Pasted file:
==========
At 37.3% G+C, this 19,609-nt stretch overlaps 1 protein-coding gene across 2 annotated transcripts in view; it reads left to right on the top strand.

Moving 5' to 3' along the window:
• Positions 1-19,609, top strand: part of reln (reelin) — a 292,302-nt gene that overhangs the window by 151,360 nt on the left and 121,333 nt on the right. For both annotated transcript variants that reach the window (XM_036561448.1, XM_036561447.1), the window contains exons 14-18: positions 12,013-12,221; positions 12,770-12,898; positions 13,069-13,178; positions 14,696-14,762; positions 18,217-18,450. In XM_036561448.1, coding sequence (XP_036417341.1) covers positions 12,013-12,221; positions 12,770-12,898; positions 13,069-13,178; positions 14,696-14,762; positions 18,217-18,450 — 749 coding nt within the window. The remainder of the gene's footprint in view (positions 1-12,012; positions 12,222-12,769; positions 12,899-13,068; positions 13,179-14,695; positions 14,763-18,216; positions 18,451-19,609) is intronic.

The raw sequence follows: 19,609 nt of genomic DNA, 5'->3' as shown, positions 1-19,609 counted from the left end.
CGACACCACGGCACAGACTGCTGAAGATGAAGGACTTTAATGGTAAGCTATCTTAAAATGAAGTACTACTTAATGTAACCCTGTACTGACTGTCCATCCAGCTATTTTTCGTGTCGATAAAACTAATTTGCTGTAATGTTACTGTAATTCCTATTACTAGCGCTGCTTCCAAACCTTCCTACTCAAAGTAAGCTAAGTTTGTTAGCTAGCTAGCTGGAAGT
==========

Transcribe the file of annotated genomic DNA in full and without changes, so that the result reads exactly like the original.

At 37.3% G+C, this 19,609-nt stretch overlaps 1 protein-coding gene across 2 annotated transcripts in view; it reads left to right on the top strand.

Moving 5' to 3' along the window:
• Positions 1-19,609, top strand: part of reln (reelin) — a 292,302-nt gene that overhangs the window by 151,360 nt on the left and 121,333 nt on the right. For both annotated transcript variants that reach the window (XM_036561448.1, XM_036561447.1), the window contains exons 14-18: positions 12,013-12,221; positions 12,770-12,898; positions 13,069-13,178; positions 14,696-14,762; positions 18,217-18,450. In XM_036561448.1, coding sequence (XP_036417341.1) covers positions 12,013-12,221; positions 12,770-12,898; positions 13,069-13,178; positions 14,696-14,762; positions 18,217-18,450 — 749 coding nt within the window. The remainder of the gene's footprint in view (positions 1-12,012; positions 12,222-12,769; positions 12,899-13,068; positions 13,179-14,695; positions 14,763-18,216; positions 18,451-19,609) is intronic.

The raw sequence follows: 19,609 nt of genomic DNA, 5'->3' as shown, positions 1-19,609 counted from the left end.
CGACACCACGGCACAGACTGCTGAAGATGAAGGACTTTAATGGTAAGCTATCTTAAAATGAAGTACTACTTAATGTAACCCTGTACTGACTGTCCATCCAGCTATTTTTCGTGTCGATAAAACTAATTTGCTGTAATGTTACTGTAATTCCTATTACTAGCGCTGCTTCCAAACCTTCCTACTCAAAGTAAGCTAAGTTTGTTAGCTAGCTAGCTGGAAGT